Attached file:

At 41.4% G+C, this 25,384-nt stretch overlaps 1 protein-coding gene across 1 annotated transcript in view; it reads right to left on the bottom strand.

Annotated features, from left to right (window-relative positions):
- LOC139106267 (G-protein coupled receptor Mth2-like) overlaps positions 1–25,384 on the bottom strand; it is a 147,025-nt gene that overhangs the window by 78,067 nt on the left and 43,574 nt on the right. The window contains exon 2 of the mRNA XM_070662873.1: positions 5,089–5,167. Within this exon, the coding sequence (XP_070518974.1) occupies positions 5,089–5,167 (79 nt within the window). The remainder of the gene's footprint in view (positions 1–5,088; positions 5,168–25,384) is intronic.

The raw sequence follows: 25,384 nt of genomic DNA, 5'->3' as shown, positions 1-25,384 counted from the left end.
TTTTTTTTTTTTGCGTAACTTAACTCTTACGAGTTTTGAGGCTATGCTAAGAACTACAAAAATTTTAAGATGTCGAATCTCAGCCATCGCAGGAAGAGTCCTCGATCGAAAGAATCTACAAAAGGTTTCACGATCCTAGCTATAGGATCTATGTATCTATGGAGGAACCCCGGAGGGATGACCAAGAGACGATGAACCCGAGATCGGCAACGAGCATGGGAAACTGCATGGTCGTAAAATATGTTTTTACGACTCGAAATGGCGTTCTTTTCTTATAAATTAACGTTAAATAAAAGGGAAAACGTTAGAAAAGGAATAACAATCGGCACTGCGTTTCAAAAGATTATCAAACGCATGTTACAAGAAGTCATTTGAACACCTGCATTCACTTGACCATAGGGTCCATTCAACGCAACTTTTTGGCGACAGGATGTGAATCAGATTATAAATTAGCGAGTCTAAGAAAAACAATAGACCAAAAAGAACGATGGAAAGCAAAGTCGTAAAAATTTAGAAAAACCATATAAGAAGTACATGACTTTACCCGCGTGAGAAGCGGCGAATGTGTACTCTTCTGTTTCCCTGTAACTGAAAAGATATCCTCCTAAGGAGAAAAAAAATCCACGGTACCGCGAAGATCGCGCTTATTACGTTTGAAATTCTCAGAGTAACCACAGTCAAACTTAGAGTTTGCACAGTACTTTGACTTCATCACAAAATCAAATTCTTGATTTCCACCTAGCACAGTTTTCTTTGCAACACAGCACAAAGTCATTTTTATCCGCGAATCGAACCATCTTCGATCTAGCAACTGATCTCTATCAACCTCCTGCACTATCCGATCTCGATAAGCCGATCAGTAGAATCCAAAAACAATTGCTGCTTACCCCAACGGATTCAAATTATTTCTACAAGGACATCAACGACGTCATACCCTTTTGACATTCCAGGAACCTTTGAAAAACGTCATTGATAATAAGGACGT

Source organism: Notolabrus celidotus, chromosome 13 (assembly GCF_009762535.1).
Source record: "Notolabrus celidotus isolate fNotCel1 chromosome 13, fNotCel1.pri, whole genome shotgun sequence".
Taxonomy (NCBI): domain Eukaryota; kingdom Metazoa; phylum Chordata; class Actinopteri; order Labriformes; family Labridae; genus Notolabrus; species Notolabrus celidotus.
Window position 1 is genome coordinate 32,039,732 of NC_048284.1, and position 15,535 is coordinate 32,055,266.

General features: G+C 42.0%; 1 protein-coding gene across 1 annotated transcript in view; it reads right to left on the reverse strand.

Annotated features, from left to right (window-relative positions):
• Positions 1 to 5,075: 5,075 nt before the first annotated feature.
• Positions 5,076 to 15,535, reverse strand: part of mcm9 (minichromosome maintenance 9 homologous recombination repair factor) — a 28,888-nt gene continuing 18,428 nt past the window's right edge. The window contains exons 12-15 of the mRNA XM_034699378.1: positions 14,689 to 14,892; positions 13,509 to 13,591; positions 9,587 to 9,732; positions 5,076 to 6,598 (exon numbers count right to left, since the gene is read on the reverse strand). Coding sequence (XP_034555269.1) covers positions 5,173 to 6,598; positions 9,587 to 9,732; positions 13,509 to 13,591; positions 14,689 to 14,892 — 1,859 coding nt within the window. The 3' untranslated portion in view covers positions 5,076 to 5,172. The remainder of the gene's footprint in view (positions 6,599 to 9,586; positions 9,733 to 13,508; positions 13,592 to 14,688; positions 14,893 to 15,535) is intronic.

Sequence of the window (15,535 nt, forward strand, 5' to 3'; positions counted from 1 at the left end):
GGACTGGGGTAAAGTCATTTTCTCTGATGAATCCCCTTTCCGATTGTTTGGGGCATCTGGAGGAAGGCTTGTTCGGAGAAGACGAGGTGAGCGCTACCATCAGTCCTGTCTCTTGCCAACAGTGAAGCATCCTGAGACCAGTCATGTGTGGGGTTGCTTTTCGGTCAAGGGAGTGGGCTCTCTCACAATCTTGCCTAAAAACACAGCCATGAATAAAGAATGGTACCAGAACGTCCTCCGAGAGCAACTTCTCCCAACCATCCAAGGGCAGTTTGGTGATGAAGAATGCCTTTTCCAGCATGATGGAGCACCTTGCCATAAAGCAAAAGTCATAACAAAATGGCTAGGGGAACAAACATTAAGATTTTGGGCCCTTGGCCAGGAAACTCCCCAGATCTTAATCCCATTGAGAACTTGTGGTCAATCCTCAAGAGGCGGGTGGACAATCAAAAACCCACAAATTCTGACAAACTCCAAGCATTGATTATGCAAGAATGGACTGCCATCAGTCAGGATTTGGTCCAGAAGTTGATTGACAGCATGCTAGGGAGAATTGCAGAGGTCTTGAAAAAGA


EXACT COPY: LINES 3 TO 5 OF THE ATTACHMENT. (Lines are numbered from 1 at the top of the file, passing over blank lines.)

- LOC139106267 (G-protein coupled receptor Mth2-like) overlaps positions 1–25,384 on the bottom strand; it is a 147,025-nt gene that overhangs the window by 78,067 nt on the left and 43,574 nt on the right. The window contains exon 2 of the mRNA XM_070662873.1: positions 5,089–5,167. Within this exon, the coding sequence (XP_070518974.1) occupies positions 5,089–5,167 (79 nt within the window). The remainder of the gene's footprint in view (positions 1–5,088; positions 5,168–25,384) is intronic.

The raw sequence follows: 25,384 nt of genomic DNA, 5'->3' as shown, positions 1-25,384 counted from the left end.
TTTTTTTTTTTTGCGTAACTTAACTCTTACGAGTTTTGAGGCTATGCTAAGAACTACAAAAATTTTAAGATGTCGAATCTCAGCCATCGCAGGAAGAGTCCTCGATCGAAAGAATCTACAAAAGGTTTCACGATCCTAGCTATAGGATCTATGTATCTATGGAGGAACCCCGGAGGGATGACCAAGAGACGATGAACCCGAGATCGGCAACGAGCATGGGAAACTGCATGGTCGTAAAATATGTTTTTACGACTCGAAATGGCGTTCTTTTCTTATAAATTAACGTTAAATAAAAGGGAAAACGTTAGAAAAGGAATAACAATCGGCACTGCGTTTCAAAAGATTATCAAACGCATGTTACAAGAAGTCATTTGAACACCTGCATTCACTTGACCATAGGGTCCATTCAACGCAACTTTTTGGCGACAGGATGTGAATCAGATTATAAATTAGCGAGTCTAAGAAAAACAATAGACCAAAAAGAACGATGGAAAGCAAAGTCGTAAAAATTTAGAAAAACCATATAAGAAGTACATGACTTTACCCGCGTGAGAAGCGGCGAATGTGTACTCTTCTGTTTCCCTGTAACTGAAAAGATATCCTCCTAAGGAGAAAAAAAATCCACGGTACCGCGAAGATCGCGCTTATTACGTTTGAAATTCTCAGAGTAACCACAGTCAAACTTAGAGTTTGCACAGTACTTTGACTTCATCACAAAATCAAATTCTTGATTTCCACCTAGCACAGTTTTCTTTGCAACACAGCACAAAGTCATTTTTATCCGCGAATCGAACCATCTTCGATCTAGCAACTGATCTCTATCAACCTCCTGCACTATCCGATCTCGATAAGCCGATCAGTAGAATCCAAAAACAATTGCTGCTTACCCCAACGGATTCAAATTATTTCTACAAGGACATCAACGACGTCATACCCTTTTGACATTCCAGGAACCTTTGAAAAACGTCATTGATAATAAGGACGT